Maths Memos

The implementation of the 2014 English National Curriculum

 

 

ACME members Sue Gifford and Jennie Pennant reflect on the mathematics curriculum landscape as discussed in ACME's 'Maths Snapshot', 'The maths curriculum'.

Talking to teachers, it is clear that classroom practice is highly influenced by high stakes assessment and inspections. A major concern with implementing the current National Curriculum is the dislocation between the highly laudable aims and the content, with the latter with few references to understanding and problem solving and reasoning. This concern has not been alleviated by the draft performance descriptors and sample tests. A round table of key stakeholders convened by ACME last year agreed that in order to achieve the new high outcomes in classrooms it is essential that national tests and inspections reflect curriculum aims and empower teachers to consolidate learners' understanding. The new curriculum recommends differentiation through problem solving which deepens understanding, rather than acceleration to the next level of content. However, for this to become a classroom reality, this approach needs support from inspections, assessment and professional development.

This approach requires not only assessment focused on problem solving and reasoning, but high-quality curriculum resources and professional development. What might these look like? A current debate is whether a national text book such as they have in Singapore would help teachers implement the curriculum. Is this the way forward?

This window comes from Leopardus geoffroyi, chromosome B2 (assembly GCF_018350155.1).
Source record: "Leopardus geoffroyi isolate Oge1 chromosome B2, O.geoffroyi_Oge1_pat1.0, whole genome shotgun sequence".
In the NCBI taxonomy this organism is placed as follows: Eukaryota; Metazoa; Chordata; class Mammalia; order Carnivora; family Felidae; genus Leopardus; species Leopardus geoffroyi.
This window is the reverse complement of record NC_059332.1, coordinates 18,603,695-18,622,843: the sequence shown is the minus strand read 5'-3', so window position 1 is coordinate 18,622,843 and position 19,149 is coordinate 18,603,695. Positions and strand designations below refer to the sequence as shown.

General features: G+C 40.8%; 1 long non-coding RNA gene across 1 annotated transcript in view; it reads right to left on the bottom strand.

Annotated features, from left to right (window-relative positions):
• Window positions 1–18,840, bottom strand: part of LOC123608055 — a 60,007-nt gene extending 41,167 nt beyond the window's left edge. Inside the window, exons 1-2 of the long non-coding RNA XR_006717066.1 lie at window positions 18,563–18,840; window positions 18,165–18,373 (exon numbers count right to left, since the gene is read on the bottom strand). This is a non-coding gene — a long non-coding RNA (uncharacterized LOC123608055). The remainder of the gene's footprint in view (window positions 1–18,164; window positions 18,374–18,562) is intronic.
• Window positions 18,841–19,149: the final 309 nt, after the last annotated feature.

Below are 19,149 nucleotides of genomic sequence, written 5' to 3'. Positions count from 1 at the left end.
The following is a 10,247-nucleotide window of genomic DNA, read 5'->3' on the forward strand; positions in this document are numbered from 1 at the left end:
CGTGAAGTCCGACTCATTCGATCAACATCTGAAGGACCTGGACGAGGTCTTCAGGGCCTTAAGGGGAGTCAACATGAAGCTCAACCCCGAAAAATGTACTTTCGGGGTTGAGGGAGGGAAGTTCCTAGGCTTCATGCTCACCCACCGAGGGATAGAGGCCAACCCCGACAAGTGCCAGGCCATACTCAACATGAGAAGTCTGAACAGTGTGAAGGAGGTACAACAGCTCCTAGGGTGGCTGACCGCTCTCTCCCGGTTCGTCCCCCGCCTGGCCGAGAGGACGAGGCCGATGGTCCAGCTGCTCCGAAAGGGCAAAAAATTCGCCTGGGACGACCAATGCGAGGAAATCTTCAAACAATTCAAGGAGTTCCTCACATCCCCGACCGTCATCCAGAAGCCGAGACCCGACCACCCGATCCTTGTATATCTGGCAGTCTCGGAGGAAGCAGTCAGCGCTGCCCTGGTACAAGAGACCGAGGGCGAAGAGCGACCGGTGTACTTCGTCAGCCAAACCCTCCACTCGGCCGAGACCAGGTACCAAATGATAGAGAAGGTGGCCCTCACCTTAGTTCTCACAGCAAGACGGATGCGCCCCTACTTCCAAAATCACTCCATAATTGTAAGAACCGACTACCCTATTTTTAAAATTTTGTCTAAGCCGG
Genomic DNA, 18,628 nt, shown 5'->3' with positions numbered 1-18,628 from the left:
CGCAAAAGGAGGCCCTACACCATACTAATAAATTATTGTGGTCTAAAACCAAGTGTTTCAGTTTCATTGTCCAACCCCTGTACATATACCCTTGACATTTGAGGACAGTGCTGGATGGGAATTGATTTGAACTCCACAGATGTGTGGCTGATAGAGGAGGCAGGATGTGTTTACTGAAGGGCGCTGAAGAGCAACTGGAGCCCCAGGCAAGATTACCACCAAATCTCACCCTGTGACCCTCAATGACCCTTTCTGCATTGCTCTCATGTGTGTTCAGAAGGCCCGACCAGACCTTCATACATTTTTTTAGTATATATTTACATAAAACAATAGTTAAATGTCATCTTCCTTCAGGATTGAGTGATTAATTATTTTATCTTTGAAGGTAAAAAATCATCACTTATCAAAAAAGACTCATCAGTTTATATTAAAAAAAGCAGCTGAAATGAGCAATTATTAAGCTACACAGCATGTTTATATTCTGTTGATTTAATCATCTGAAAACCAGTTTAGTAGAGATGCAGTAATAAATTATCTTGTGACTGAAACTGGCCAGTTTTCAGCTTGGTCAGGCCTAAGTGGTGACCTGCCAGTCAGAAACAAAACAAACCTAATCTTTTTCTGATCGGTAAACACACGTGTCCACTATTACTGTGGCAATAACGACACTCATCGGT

Teachers would certainly welcome professional development on how to teacher to meet the higher expectations set out in the curriculum and how to connect these with learners' current understandings. Currently it is intended that professional development will be provided through Maths Hubs. While there are Maths Hubs in many parts of England, they do not have an entire reach, something which raises the key issue of geographical equity as discussed in ACME's Empowering teachers: success for learners report.

So, what should be done in the future when reforming a curriculum? Those of us who have seen several revisions of the National Curriculum since 1988 are convinced of the need for long-term curriculum development. Reviews should be regular, ongoing, informed, trialled and over a sufficient time scale, such as every 10 years. Investment in a longer term, considered review would also develop support for teachers in securing positive mathematical experiences for learners.

Find out more about the mathematics curriculum in ACME's 'The maths curriculum' Snapshot and on ACME's curriculum webpage. You can also read about ACME's thoughts on professional development in the 'Teachers of maths: supply, training and development' Snapshot and in ACME's 'Empowering teachers: success for leaners' report.

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